Nat, for example, is a young man with a limited capacity to speak or otherwise communicate. His learning style and his goals are utterly different from the average four-year college student. Someone of Nat’s skill level needs to be as independent as possible — he needs to learn a job, to supplement his small income from Social Security (and thereby require less public assistance).

As much as I would love it, Nat does not need to do what the majority of typical young adults do in this country. He does not need to learn poetry, politics, or history. He is different. And that’s okay. And don’t dare tell me I have low expectations. I have very high expectations of Nat’s semi-independence, so programs with real life job skills are the goal — certifications for actual jobs in the hotel, food, automotive industries, to name a few. That’s the kind of post-secondary education Nat needs — and these are most often (appropriately) found at community, not four-year, colleges. That’s the kind of program our state should also be funding for people with the most profound intellectual disabilities.

When the question of inclusion comes up, I often think of the “Story of Ferdinand,” a childhood classic by Munro Leaf. Many of us remember the quirky bull Ferdinand, who did not like to run and butt his head like all the other bulls, but rather, enjoyed sitting under an old cork tree and smelling the flowers. The part I always loved best was how Ferdinand’s mother “who loved him very much, even though she was a cow,” let him be who he was, knowing he was different.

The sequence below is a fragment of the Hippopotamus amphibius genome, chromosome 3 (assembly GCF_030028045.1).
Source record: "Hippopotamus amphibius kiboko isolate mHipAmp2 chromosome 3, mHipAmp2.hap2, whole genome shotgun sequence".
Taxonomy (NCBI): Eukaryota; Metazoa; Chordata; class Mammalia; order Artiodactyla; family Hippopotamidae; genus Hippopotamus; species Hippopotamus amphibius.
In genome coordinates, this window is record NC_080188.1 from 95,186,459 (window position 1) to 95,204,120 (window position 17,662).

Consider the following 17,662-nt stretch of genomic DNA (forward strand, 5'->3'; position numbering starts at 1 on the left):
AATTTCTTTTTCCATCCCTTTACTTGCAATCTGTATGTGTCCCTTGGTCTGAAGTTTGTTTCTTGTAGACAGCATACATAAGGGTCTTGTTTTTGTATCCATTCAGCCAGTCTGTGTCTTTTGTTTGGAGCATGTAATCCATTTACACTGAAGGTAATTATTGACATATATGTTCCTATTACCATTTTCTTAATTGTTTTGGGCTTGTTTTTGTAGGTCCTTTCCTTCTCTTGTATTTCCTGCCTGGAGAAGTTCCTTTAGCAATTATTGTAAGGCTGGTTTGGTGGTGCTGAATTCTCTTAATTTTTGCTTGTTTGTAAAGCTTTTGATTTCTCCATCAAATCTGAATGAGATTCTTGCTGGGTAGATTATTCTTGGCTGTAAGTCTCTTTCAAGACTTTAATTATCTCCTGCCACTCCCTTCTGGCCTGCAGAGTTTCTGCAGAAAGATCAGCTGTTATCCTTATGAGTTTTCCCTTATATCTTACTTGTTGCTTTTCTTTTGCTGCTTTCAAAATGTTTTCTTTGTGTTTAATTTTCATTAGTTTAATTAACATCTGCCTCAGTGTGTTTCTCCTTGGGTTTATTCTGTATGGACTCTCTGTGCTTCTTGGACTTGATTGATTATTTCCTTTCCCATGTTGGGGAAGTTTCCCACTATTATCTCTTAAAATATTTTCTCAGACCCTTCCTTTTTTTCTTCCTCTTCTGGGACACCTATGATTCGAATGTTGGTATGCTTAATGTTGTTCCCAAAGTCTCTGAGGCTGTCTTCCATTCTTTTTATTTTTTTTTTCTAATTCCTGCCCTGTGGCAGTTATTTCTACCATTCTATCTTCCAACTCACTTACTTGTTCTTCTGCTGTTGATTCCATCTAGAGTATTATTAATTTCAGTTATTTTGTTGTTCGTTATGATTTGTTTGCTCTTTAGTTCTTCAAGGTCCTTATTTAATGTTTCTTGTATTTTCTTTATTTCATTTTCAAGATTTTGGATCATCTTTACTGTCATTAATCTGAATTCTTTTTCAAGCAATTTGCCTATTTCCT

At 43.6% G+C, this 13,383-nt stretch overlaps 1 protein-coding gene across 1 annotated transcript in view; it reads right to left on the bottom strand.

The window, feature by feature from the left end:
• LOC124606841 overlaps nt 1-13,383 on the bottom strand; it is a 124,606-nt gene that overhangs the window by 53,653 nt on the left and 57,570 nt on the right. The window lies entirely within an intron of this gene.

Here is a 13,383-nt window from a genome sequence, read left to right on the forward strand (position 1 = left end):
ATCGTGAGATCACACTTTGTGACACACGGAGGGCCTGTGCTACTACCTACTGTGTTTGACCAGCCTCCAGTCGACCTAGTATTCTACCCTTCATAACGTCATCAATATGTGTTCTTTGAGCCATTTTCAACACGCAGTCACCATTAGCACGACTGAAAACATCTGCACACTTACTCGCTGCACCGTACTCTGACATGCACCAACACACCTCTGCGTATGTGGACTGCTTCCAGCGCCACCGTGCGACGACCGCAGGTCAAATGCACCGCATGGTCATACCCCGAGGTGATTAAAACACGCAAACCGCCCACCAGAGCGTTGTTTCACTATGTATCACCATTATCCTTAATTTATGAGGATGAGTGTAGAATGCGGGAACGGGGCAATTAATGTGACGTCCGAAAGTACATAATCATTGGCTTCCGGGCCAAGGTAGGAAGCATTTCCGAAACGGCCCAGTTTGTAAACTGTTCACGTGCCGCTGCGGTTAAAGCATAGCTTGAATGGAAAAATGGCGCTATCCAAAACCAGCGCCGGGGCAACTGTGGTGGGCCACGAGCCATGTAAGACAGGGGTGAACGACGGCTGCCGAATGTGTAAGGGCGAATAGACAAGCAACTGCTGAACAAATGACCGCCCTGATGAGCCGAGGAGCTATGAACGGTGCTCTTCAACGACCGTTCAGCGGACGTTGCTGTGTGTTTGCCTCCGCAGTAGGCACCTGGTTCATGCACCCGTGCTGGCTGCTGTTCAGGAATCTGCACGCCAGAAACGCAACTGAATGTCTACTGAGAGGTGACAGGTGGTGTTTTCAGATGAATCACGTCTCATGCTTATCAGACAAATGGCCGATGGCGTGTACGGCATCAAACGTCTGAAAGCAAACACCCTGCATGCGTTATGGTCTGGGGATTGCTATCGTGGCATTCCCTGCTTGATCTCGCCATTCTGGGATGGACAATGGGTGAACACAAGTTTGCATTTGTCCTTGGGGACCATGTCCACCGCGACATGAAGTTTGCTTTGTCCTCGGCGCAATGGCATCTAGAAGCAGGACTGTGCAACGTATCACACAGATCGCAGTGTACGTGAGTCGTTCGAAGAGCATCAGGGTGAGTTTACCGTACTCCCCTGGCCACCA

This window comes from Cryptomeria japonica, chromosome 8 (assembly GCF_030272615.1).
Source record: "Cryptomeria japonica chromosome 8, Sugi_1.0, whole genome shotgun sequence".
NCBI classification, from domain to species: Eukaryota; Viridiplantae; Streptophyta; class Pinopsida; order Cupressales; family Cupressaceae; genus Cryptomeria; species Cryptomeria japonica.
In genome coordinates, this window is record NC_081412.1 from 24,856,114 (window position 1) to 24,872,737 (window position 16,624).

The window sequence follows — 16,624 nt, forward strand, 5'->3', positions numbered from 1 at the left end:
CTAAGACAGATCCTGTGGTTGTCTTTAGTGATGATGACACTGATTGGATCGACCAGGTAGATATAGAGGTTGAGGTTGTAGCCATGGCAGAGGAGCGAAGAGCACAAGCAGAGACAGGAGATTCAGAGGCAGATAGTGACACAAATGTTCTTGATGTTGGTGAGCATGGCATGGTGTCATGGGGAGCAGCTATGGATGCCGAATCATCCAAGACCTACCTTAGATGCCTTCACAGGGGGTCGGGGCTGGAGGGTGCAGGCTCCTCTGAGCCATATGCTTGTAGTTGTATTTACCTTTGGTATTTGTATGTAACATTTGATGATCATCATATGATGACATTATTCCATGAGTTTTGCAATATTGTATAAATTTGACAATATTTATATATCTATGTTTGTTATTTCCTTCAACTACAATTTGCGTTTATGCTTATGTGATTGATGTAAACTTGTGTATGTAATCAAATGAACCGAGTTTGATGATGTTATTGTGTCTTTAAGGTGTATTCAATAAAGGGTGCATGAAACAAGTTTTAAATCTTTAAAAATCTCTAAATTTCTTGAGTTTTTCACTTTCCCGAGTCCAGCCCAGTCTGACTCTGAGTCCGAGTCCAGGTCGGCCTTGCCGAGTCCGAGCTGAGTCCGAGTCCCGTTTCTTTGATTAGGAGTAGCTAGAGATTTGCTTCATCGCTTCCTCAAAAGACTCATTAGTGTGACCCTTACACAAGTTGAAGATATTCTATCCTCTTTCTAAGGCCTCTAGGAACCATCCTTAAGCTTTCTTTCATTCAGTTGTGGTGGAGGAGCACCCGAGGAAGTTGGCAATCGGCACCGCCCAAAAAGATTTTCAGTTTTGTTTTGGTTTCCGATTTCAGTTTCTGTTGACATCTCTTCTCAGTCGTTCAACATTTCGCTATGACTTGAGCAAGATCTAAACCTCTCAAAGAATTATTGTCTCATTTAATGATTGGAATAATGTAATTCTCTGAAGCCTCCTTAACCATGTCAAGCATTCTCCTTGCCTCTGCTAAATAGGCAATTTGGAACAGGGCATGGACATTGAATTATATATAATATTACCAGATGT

As much as I would love it, [my son] Nat does not need to do what the majority of typical young adults do in this country. He does not need to learn poetry, politics, or history. He is different. And that’s okay.

Nat has brought out the mother cow in me. He has rarely done things the way other, typical children do. Why didn’t my little boy play the right way with toys? You push trucks, you don’t chew them! And why did he just want to sit in his stroller and suck his thumb while all the other children ran in the playground?

This state needs to be inclusive in its higher education policy and funding, meaning that our leaders must include every population in the conversation. For some at the most challenged end of intellectual ability, inclusion may be about seeing them for their own particular needs and abilities, and providing space, funding, and programs they can really benefit from. We can’t all be in the center of the bullring, and some of us don’t even need to be.